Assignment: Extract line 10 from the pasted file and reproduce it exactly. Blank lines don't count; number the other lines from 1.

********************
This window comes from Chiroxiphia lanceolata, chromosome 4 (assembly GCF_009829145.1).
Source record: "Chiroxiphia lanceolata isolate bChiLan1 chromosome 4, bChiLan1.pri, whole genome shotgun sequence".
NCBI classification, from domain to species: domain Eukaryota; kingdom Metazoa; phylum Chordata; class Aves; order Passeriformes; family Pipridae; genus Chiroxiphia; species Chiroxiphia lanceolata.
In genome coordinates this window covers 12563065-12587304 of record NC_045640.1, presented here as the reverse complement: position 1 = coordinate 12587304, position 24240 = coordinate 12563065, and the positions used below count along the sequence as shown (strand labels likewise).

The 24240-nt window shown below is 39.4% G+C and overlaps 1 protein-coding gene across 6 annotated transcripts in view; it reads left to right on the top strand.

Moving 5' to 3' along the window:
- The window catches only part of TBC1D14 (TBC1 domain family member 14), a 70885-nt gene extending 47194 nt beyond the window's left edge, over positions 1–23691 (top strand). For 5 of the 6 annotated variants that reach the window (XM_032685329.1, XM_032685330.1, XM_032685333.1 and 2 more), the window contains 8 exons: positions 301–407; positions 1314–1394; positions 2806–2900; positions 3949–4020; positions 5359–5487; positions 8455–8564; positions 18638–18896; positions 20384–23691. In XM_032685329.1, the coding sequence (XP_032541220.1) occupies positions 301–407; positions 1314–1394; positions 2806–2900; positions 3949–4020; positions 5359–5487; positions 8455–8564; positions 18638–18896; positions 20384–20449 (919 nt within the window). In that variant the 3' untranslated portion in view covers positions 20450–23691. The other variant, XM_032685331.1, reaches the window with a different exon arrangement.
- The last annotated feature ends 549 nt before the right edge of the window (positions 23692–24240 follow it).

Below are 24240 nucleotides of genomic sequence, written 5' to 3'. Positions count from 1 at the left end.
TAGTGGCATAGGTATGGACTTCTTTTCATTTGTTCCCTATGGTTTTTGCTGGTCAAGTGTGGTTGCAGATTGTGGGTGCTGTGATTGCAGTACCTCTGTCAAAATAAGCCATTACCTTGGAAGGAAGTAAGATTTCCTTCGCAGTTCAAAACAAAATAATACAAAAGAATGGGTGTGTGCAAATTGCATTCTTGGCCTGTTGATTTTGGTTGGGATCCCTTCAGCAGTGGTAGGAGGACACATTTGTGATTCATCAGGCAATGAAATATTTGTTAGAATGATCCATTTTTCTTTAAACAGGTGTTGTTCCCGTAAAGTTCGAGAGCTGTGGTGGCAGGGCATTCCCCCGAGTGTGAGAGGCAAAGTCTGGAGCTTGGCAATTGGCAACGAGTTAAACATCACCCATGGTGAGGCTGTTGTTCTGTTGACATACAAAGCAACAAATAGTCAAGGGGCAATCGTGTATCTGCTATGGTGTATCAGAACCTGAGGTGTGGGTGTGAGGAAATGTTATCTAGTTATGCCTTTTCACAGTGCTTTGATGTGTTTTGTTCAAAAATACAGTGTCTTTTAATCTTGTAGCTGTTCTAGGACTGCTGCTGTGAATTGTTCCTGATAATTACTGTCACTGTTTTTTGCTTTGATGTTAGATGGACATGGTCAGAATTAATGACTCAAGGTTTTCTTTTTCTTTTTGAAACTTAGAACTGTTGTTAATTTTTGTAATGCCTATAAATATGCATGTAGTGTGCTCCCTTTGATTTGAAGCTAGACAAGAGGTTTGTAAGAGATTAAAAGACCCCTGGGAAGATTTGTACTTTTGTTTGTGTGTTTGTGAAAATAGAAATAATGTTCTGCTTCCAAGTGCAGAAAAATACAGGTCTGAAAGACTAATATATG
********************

TAGTGGCATAGGTATGGACTTCTTTTCATTTGTTCCCTATGGTTTTTGCTGGTCAAGTGTGGTTGCAGATTGTGGGTGCTGTGATTGCAGTACCTCTGTCAAAATAAGCCATTACCTTGGAAGGAAGTAAGATTTCCTTCGCAGTTCAAAACAAAATAATACAAAAGAATGGGTGTGTGCAAATTGCATTCTTGGCCTGTTGATTTTGGTTGGGATCCCTTCAGCAGTGGTAGGAGGACACATTTGTGATTCATCAGGCAATGAAATATTTGTTAGAATGATCCATTTTTCTTTAAACAGGTGTTGTTCCCGTAAAGTTCGAGAGCTGTGGTGGCAGGGCATTCCCCCGAGTGTGAGAGGCAAAGTCTGGAGCTTGGCAATTGGCAACGAGTTAAACATCACCCATGGTGAGGCTGTTGTTCTGTTGACATACAAAGCAACAAATAGTCAAGGGGCAATCGTGTATCTGCTATGGTGTATCAGAACCTGAGGTGTGGGTGTGAGGAAATGTTATCTAGTTATGCCTTTTCACAGTGCTTTGATGTGTTTTGTTCAAAAATACAGTGTCTTTTAATCTTGTAGCTGTTCTAGGACTGCTGCTGTGAATTGTTCCTGATAATTACTGTCACTGTTTTTTGCTTTGATGTTAGATGGACATGGTCAGAATTAATGACTCAAGGTTTTCTTTTTCTTTTTGAAACTTAGAACTGTTGTTAATTTTTGTAATGCCTATAAATATGCATGTAGTGTGCTCCCTTTGATTTGAAGCTAGACAAGAGGTTTGTAAGAGATTAAAAGACCCCTGGGAAGATTTGTACTTTTGTTTGTGTGTTTGTGAAAATAGAAATAATGTTCTGCTTCCAAGTGCAGAAAAATACAGGTCTGAAAGACTAATATATG